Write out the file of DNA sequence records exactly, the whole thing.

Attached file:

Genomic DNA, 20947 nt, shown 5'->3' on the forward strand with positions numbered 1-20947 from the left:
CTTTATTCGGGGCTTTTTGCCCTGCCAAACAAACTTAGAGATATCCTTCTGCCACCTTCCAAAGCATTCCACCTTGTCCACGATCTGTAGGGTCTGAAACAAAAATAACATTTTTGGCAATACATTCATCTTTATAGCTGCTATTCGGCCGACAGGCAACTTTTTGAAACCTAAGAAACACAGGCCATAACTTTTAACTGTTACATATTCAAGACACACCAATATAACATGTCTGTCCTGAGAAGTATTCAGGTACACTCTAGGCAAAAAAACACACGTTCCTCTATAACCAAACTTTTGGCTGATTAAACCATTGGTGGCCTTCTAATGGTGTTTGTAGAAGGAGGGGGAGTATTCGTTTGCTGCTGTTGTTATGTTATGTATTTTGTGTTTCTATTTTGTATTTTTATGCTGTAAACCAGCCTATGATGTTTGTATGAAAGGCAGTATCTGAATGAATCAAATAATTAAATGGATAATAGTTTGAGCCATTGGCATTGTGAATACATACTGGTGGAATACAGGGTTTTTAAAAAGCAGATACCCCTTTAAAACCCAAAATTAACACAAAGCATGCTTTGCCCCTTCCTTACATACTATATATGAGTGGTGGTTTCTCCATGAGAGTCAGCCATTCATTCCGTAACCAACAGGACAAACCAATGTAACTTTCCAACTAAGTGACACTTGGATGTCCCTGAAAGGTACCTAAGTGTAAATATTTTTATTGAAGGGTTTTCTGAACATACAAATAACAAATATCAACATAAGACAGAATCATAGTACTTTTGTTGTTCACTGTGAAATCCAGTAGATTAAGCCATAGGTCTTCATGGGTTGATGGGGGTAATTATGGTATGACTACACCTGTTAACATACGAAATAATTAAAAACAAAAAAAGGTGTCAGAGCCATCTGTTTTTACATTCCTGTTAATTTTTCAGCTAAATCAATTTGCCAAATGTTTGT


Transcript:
Genomic DNA, 20947 nt, shown 5'->3' on the forward strand with positions numbered 1-20947 from the left:
CTTTATTCGGGGCTTTTTGCCCTGCCAAACAAACTTAGAGATATCCTTCTGCCACCTTCCAAAGCATTCCACCTTGTCCACGATCTGTAGGGTCTGAAACAAAAATAACATTTTTGGCAATACATTCATCTTTATAGCTGCTATTCGGCCGACAGGCAACTTTTTGAAACCTAAGAAACACAGGCCATAACTTTTAACTGTTACATATTCAAGACACACCAATATAACATGTCTGTCCTGAGAAGTATTCAGGTACACTCTAGGCAAAAAAACACACGTTCCTCTATAACCAAACTTTTGGCTGATTAAACCATTGGTGGCCTTCTAATGGTGTTTGTAGAAGGAGGGGGAGTATTCGTTTGCTGCTGTTGTTATGTTATGTATTTTGTGTTTCTATTTTGTATTTTTATGCTGTAAACCAGCCTATGATGTTTGTATGAAAGGCAGTATCTGAATGAATCAAATAATTAAATGGATAATAGTTTGAGCCATTGGCATTGTGAATACATACTGGTGGAATACAGGGTTTTTAAAAAGCAGATACCCCTTTAAAACCCAAAATTAACACAAAGCATGCTTTGCCCCTTCCTTACATACTATATATGAGTGGTGGTTTCTCCATGAGAGTCAGCCATTCATTCCGTAACCAACAGGACAAACCAATGTAACTTTCCAACTAAGTGACACTTGGATGTCCCTGAAAGGTACCTAAGTGTAAATATTTTTATTGAAGGGTTTTCTGAACATACAAATAACAAATATCAACATAAGACAGAATCATAGTACTTTTGTTGTTCACTGTGAAATCCAGTAGATTAAGCCATAGGTCTTCATGGGTTGATGGGGGTAATTATGGTATGACTACACCTGTTAACATACGAAATAATTAAAAACAAAAAAAGGTGTCAGAGCCATCTGTTTTTACATTCCTGTTAATTTTTCAGCTAAATCAATTTGCCAAATGTTTGT